It relied on the alternating waveform of the track signal - by switching on 'forwards' ONLY when the polarity was correct for forwards, and similarly in reverse ... so the power was always PULSED at the low 50Hz (60Hz USA) mains based frequency ... and the control data was sent in a 3rd timeslot when zero power was being used for traction.  [dcc and MarklinMfx are also alternating square waves - but only to provide the data from the changes in polarity -ALL dcc decoders full wave rectify the track signal].

 

It took MANY years for the later, dcc decoders, to move away from the slow pulse rate of these early decoders, and use 'silent drive' (supersonic) instead!!.

 

The Airfix MTC system had 4 different decoders - each tuned to a different frequency, and then each could be one of a furhter 4 channels, to give the 16 in all. The decoders were NOT FLAT  but more 'cuboid'.   I cannot recall the wiring colours, or if it was 3 or 4 wires.  Much rarer, but not worth anything.  (I still have sevral Zero1 chips in their sealed packs, and spare controllers to feed my historical micromimic display ... but no plan to use them for locomotives having been dcc for 10 years+.)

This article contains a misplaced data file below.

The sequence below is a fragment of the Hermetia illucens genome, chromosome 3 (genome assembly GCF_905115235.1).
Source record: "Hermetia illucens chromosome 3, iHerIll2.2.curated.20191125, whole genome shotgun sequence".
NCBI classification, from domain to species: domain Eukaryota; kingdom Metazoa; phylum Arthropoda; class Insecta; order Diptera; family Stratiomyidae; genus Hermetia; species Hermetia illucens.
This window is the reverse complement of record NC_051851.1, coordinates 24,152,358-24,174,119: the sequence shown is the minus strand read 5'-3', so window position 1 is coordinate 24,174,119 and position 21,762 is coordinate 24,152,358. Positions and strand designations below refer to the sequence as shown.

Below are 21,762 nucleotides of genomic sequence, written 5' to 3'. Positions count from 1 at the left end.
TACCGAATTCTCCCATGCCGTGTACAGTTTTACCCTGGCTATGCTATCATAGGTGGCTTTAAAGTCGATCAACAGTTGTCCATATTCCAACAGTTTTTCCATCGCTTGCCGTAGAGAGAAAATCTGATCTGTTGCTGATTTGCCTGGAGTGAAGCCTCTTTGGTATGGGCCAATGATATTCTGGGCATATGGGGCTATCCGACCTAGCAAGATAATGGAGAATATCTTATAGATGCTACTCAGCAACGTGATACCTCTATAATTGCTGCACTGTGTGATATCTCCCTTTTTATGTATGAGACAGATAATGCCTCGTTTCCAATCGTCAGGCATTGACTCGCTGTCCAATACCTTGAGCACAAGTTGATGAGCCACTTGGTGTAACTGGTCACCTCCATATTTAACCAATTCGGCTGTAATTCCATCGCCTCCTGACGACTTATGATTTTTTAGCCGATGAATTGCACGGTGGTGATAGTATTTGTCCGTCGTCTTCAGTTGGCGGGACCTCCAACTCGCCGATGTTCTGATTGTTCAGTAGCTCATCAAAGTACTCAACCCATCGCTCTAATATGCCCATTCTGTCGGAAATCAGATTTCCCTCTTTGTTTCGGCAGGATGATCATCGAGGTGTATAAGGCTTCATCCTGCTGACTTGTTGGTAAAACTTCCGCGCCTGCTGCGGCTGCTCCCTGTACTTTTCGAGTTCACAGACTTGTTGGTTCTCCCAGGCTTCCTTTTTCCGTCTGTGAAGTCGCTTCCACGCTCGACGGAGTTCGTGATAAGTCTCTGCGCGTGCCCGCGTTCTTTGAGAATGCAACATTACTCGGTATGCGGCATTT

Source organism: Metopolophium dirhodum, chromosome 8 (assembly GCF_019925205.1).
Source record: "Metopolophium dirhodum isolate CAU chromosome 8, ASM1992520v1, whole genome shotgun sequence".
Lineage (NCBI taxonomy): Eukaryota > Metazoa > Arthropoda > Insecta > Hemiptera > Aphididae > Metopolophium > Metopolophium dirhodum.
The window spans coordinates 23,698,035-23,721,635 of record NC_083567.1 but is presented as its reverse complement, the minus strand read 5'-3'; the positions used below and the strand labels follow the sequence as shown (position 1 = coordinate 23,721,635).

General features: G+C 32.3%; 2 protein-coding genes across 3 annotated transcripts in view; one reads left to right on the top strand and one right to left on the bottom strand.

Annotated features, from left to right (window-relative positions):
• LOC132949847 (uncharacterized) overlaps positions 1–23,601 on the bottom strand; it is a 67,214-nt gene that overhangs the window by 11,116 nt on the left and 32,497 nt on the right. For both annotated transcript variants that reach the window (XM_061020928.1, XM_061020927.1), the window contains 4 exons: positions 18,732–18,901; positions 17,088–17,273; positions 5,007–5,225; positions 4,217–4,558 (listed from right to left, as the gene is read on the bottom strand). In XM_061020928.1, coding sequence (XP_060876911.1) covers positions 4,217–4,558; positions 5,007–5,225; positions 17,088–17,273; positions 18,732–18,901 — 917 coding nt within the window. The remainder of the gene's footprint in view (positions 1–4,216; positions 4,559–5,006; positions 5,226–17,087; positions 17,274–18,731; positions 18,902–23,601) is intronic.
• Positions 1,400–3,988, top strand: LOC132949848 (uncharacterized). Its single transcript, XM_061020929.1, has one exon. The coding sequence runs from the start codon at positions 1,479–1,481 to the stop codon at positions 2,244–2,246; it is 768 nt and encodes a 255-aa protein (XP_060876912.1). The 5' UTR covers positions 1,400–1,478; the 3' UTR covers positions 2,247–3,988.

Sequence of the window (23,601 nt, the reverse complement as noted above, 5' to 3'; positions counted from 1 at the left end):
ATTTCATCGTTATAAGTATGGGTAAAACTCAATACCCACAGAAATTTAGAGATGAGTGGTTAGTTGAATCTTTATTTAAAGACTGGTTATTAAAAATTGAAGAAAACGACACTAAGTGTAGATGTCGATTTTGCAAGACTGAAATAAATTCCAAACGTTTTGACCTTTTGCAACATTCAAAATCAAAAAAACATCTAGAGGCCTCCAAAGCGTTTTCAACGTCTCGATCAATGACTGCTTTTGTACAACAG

Link to post
Share on other sites

Zero-1 Decoders are quite distinctive, as are the other suggested option of an Airfix MTC decoder.

 

The Zero-1 used 3 wires, as stated, and this link to an (old/expiring) ebay page  http://www.ebay.co.uk/bhp/Hornby-zero-1 shows pictures of many Zero-1 components.

The wires were RED, GREEN and BLACK.  Only 1 side of the motor was isolated, and as a result, the system was not backwards compatible to analogue use, unlike the various systems which followed it. 

It relied on the alternating waveform of the track signal - by switching on 'forwards' ONLY when the polarity was correct for forwards, and similarly in reverse ... so the power was always PULSED at the low 50Hz (60Hz USA) mains based frequency ... and the control data was sent in a 3rd timeslot when zero power was being used for traction.  [dcc and MarklinMfx are also alternating square waves - but only to provide the data from the changes in polarity -ALL dcc decoders full wave rectify the track signal].

 

It took MANY years for the later, dcc decoders, to move away from the slow pulse rate of these early decoders, and use 'silent drive' (supersonic) instead!!.

 

The Airfix MTC system had 4 different decoders - each tuned to a different frequency, and then each could be one of a furhter 4 channels, to give the 16 in all. The decoders were NOT FLAT  but more 'cuboid'.   I cannot recall the wiring colours, or if it was 3 or 4 wires.  Much rarer, but not worth anything.  (I still have sevral Zero1 chips in their sealed packs, and spare controllers to feed my historical micromimic display ... but no plan to use them for locomotives having been dcc for 10 years+.)

Hi,

Very worthwhile information for historic record.

Only problem is we still don't know what the OP's decoder actually is !!.

Regards

Link to post
Share on other sites

Archived

This topic is now archived and is closed to further replies.

×
×
  • Create New...